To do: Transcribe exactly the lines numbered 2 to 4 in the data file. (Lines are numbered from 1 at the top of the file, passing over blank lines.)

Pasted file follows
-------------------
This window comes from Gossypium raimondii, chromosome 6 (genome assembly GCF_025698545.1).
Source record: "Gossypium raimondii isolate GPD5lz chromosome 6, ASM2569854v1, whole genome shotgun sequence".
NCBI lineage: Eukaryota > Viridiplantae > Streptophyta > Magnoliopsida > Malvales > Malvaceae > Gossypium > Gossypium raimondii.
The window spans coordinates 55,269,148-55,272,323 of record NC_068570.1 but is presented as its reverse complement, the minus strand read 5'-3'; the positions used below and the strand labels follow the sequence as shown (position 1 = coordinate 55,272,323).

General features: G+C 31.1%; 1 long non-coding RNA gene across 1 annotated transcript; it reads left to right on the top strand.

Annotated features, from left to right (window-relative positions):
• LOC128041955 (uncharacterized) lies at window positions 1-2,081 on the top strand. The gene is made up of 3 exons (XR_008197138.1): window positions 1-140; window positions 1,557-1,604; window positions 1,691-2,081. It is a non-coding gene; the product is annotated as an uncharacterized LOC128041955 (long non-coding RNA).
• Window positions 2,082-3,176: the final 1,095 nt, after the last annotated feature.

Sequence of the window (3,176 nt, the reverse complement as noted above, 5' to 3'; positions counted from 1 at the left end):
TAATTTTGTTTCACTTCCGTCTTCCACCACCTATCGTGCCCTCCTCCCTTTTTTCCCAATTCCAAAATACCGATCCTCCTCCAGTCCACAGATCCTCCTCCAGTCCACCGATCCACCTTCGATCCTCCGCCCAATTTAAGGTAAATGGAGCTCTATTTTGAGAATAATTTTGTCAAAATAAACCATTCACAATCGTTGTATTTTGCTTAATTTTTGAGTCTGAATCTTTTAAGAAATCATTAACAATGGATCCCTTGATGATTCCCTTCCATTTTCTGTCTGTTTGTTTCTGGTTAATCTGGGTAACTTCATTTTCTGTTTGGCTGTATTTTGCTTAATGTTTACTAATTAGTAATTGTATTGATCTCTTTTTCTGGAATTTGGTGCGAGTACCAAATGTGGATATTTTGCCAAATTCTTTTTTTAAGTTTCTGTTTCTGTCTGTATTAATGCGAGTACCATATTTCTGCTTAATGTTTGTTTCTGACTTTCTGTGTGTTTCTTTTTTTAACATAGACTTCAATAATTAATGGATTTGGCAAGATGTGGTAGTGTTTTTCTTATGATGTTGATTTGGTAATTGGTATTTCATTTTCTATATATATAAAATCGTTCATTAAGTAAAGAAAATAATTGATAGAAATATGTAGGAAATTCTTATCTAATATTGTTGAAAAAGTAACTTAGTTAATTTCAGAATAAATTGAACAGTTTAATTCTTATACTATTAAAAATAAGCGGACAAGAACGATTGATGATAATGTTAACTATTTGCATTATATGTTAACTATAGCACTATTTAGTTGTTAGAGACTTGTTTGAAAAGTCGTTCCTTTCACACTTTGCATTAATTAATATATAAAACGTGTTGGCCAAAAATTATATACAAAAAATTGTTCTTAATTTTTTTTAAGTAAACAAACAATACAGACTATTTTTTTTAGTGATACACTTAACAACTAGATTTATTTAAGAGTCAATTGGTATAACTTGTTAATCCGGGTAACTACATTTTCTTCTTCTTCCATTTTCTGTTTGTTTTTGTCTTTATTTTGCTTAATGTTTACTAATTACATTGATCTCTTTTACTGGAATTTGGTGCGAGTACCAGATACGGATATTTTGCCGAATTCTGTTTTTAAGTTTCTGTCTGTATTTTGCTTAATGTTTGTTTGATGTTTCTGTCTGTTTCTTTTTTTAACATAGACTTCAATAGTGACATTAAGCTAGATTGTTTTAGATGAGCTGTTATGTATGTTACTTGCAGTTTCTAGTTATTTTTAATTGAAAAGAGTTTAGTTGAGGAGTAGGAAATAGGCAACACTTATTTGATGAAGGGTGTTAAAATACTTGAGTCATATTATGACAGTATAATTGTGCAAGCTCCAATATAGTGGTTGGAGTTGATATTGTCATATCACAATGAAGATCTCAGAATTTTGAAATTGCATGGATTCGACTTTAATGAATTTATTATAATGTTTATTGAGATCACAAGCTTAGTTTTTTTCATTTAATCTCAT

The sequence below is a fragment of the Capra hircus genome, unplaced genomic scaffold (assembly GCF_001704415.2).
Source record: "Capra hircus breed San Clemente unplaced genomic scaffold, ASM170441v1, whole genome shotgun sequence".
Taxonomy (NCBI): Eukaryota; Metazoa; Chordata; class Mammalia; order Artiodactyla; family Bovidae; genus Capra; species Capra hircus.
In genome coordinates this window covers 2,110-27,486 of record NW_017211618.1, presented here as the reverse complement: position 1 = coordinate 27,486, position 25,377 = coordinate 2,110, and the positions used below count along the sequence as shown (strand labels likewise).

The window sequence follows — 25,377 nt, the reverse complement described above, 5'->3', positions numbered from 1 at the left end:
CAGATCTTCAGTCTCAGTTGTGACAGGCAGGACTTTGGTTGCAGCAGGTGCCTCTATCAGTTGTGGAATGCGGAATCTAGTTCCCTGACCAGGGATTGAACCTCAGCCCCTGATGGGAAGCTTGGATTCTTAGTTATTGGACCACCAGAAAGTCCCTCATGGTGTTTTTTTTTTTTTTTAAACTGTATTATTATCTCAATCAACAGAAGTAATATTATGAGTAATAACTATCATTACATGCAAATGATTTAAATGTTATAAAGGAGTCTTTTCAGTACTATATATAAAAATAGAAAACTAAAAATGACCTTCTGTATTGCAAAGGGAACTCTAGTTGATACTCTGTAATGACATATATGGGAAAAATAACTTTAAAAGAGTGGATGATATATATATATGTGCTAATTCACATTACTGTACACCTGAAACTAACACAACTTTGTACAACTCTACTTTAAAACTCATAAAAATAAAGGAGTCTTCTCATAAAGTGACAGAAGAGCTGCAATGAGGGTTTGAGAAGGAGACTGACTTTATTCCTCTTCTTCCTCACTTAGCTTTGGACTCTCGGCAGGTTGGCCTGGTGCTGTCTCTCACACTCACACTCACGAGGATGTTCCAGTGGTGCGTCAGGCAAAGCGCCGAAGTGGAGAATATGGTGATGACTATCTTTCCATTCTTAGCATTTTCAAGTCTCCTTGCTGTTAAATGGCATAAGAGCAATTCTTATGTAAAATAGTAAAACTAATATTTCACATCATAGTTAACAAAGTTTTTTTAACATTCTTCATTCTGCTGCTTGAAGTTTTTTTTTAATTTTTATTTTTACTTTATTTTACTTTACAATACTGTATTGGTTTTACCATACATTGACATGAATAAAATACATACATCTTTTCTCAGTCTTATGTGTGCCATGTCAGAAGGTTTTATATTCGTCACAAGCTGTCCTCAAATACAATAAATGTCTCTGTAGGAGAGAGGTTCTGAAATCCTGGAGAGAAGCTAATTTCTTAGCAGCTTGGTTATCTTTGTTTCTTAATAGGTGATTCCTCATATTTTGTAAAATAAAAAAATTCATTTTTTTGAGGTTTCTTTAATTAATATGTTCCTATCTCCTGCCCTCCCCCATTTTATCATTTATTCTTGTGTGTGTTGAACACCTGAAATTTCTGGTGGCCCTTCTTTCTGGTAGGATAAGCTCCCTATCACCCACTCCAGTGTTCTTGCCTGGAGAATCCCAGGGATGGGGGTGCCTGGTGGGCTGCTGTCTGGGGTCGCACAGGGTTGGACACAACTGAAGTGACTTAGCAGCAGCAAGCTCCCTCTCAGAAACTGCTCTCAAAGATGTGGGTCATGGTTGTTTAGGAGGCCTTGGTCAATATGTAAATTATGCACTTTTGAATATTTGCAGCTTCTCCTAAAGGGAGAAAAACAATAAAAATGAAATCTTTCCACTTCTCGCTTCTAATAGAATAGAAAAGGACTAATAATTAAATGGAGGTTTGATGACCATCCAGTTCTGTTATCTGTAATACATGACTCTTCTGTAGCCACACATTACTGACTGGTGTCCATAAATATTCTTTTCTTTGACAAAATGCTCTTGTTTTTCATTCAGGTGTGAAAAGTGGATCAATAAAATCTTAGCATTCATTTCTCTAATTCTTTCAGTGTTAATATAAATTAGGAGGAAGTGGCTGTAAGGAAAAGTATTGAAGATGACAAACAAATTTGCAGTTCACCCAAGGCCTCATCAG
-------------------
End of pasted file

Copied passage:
Source record: "Gossypium raimondii isolate GPD5lz chromosome 6, ASM2569854v1, whole genome shotgun sequence".
NCBI lineage: Eukaryota > Viridiplantae > Streptophyta > Magnoliopsida > Malvales > Malvaceae > Gossypium > Gossypium raimondii.
The window spans coordinates 55,269,148-55,272,323 of record NC_068570.1 but is presented as its reverse complement, the minus strand read 5'-3'; the positions used below and the strand labels follow the sequence as shown (position 1 = coordinate 55,272,323).